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Publisher : Elsevier - Science Direct (الزویر - ساینس دایرکت)
Journal : European Economic Review, Volume 51, Issue 8, November 2007, Pages 2029–2053
The framework of a general equilibrium heterogeneous agent model is used to study the optimal design of an unemployment insurance (UI) scheme and preferences for unemployment policy reforms. In a first step, the optimal defined benefit and defined replacement ratio UI systems are obtained in simulations. Then, the question whether switching to such an optimal system from the status quo would be approved by a majority of the population is explored. Finally, the transitional dynamics following a policy change are analysed. Accounting for this transition has an important influence on the support for a policy change.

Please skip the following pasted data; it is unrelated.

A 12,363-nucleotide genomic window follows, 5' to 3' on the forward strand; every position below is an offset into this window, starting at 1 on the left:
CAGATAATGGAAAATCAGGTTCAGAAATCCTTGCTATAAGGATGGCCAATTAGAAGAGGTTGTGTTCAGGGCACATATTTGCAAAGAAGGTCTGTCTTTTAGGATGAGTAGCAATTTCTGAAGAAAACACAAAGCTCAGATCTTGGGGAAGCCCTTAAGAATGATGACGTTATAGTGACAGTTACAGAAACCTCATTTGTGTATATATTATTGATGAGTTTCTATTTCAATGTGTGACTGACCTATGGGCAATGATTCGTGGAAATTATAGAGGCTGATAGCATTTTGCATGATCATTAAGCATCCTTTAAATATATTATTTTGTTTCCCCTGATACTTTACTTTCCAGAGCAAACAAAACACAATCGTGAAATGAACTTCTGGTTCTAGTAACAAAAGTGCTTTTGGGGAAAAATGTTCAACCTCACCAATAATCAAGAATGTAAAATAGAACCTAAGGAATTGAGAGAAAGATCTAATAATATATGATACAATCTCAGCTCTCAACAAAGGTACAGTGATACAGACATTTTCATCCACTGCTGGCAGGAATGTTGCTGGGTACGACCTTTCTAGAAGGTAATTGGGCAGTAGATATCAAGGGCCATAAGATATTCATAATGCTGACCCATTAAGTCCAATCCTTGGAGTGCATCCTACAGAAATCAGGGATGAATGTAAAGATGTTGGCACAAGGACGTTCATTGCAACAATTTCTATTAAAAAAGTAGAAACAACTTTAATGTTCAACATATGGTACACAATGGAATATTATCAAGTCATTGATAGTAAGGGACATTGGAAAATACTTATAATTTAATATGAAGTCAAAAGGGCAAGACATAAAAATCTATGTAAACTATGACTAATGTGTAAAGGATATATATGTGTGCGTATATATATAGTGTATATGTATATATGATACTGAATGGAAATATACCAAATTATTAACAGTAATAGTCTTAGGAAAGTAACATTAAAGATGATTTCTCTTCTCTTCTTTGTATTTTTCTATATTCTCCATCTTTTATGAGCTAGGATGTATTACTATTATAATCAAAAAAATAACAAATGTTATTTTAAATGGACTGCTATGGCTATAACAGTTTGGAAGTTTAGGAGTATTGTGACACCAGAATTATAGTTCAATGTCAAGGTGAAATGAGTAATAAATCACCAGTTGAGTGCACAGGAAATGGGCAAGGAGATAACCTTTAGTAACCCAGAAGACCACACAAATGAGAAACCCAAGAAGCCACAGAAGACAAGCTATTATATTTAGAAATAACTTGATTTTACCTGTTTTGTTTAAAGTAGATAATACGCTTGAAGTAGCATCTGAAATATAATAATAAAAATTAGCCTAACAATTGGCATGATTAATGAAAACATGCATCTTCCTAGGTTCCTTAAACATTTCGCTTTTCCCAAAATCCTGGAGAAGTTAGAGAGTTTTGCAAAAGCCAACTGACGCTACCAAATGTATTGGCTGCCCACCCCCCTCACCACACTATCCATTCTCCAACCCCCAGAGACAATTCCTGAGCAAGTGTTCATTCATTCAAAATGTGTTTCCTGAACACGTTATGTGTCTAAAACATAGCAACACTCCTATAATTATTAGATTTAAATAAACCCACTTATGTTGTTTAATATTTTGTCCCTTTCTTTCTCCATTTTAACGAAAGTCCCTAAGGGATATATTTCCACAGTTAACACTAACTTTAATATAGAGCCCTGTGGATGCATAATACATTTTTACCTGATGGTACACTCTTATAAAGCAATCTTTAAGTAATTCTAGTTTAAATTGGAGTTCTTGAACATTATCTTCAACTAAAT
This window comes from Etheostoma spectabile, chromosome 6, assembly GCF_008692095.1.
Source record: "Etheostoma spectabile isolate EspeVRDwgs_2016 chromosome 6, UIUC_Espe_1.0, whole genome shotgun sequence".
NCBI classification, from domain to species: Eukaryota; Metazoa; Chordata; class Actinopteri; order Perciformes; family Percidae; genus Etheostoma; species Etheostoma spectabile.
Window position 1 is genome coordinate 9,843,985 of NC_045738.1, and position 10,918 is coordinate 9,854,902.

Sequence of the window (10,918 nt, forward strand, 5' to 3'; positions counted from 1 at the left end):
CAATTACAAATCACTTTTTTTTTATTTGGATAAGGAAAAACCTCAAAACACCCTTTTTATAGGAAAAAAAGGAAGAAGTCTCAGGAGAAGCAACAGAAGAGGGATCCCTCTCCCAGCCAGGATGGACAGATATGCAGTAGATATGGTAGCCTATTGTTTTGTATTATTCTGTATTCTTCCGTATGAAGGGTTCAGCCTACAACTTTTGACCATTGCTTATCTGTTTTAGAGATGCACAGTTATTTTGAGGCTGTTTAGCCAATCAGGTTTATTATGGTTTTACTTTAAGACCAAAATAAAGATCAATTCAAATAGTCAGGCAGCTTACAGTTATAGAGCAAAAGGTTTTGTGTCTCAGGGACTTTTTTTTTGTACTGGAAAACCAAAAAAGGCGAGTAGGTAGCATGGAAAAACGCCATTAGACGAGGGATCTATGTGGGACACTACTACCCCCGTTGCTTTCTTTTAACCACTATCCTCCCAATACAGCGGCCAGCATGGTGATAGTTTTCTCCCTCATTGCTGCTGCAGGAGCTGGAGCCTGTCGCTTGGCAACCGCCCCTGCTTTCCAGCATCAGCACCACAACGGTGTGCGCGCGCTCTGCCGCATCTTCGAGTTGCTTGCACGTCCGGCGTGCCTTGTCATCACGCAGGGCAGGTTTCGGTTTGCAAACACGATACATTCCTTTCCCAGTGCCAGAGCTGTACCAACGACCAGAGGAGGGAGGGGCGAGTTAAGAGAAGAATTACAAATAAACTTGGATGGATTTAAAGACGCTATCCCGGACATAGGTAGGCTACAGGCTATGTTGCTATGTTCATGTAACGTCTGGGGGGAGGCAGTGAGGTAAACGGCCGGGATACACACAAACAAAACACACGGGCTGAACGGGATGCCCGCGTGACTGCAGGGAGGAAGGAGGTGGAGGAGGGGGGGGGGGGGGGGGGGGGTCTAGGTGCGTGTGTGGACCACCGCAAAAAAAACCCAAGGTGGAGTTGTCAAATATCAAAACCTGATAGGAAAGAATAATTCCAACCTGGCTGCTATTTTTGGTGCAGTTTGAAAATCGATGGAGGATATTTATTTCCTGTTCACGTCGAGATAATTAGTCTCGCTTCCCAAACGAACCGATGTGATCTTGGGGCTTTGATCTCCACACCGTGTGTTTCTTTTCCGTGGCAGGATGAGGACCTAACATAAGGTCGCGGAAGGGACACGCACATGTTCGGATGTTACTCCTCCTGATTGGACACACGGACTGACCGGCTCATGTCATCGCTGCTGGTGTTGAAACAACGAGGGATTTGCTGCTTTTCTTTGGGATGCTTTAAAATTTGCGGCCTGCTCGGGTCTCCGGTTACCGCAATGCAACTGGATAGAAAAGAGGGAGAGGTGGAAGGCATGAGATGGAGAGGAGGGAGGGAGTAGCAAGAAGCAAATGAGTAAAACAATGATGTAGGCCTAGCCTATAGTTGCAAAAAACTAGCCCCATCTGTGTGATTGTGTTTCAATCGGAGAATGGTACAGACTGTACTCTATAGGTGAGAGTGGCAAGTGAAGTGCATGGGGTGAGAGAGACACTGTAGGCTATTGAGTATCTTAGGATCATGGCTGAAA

This paper explores the optimal design of an unemployment insurance (UI) scheme as well as the chances for switching to an optimal system using the framework of a general equilibrium heterogeneous agents model with unemployment. An efficient UI system should, on the one hand, provide consumption insurance to risk-averse households who are exposed to substantial income risks. On the other hand, excessively generous benefits lead to a high level of unemployment in equilibrium, which has negative welfare effects. The model economy is populated by finitely lived agents who are subject to unemployment risk. While unemployed, these individuals receive job offers of different qualities, which they can accept or decline. The agents’ earning opportunities depend on an individual productivity parameter that improves on the job and declines during unemployment. The model is calibrated to the German economy and solved numerically in order to perform policy experiments. The UI schemes considered allow for benefits that vary with the duration of the spell (there are 3 distinct benefit levels, for unemployment durations of less then 6 months, less than a year, and more than one year). Optimal benefit structures are obtained by simulating the model for different levels of risk aversion and for an open and a closed economy setup. The welfare criterion is the expected lifetime utility of young agents. Optimal UI schemes provide considerably higher welfare in equilibrium than the benchmark system, which is modelled after the German unemployment insurance system that was in place until 2004. The most important aspect that determines the efficiency of a system is the benefit level for the long-term unemployed. Setting this parameter too high results in high unemployment rates and high levels of long-term unemployment. For a relative risk aversion of 3, the optimal replacement ratio for long-term unemployed workers is 40%, which is significantly below the benefits that were in place in Germany until 2004. Having obtained optimal unemployment insurance schemes under various assumptions, the question whether a majority of the status quo population would prefer the equilibrium associated with the optimal system to the status quo is raised. Three main demographic groups who oppose the optimal policies can be identified: unemployed individuals are immediately affected by lower benefits, young low-wealth households would be exposed to very high-income risks under the optimal system, and retired households and workers close to retirement age would suffer from reduced interest rates under the optimal policy, while having little to gain in the labour market. Still, for all scenarios considered, a majority of the population supports the optimal system. Finally, it is analysed how the approval for the optimal policy is affected if the transition to the new equilibrium is taken into account. In this context, it is important whether the benefits of the regime switch materialise quickly compared to the changes that are perceived as adverse by certain demographic groups. It turns out that these adjustment speeds differ between the scenarios considered in the simulations, and that a majority of the population objects a switch to the optimal UI scheme for a risk aversion as high as 3 if the transition is accounted for. This paper builds on several contributions to the literature on unemployment insurance. Modelling an economy populated by liquidity constrained agents, Hansen and İmrohoroğlu (1992) study the consequences of moral hazard for optimal replacement ratios. They find that an optimal insurance has a relatively high benefit level to protect agents from large fluctuations of consumption. However, if moral hazard is introduced, replacement ratios at levels observed in reality may actually make the economy worse off than without any insurance at all. Costain (1999) was the first to incorporate labour market frictions into a heterogeneous agents setup to analyse welfare effects of UI. His framework was extended by Heer (2003), who employed a model calibrated to the German economy to compute optimal replacement ratios. A notion of an individual skill level that depends on the employment history has been introduced by Ljungqvist and Sargent (1998), who argue that generous UI benefits lead to high unemployment rates if individuals suffer strong productivity losses when becoming unemployed. Using a similar concept of individual productivity, Pavoni (2003) constructs an optimal UI scheme employing a principal-agent framework. The support for UI policy alternatives has been analysed by Pallage and Zimmermann (2004), who compare the rather unusual Canadian UI system that involves some redistribution between jurisdictions to a more “standard” alternative. The authors conclude that the existence of the current UI system can only be explained by the Canadian political process, as a majority of the voters would oppose it, whereas it is supported by a narrow majority in the parliament when the electoral process is taken into account. The rest of this paper is organised as follows. In Section 2, the basic model is presented and the equilibrium concept and welfare measure are explained. Section 3 describes the calibration of the model and presents the optimal UI systems under various assumptions. Then the question is addressed whether switching to an optimal UI system would be supported by a majority of the population. Finally, the effects of considering the transitional dynamics after the switch to an alternative UI scheme are presented. Section 4 concludes.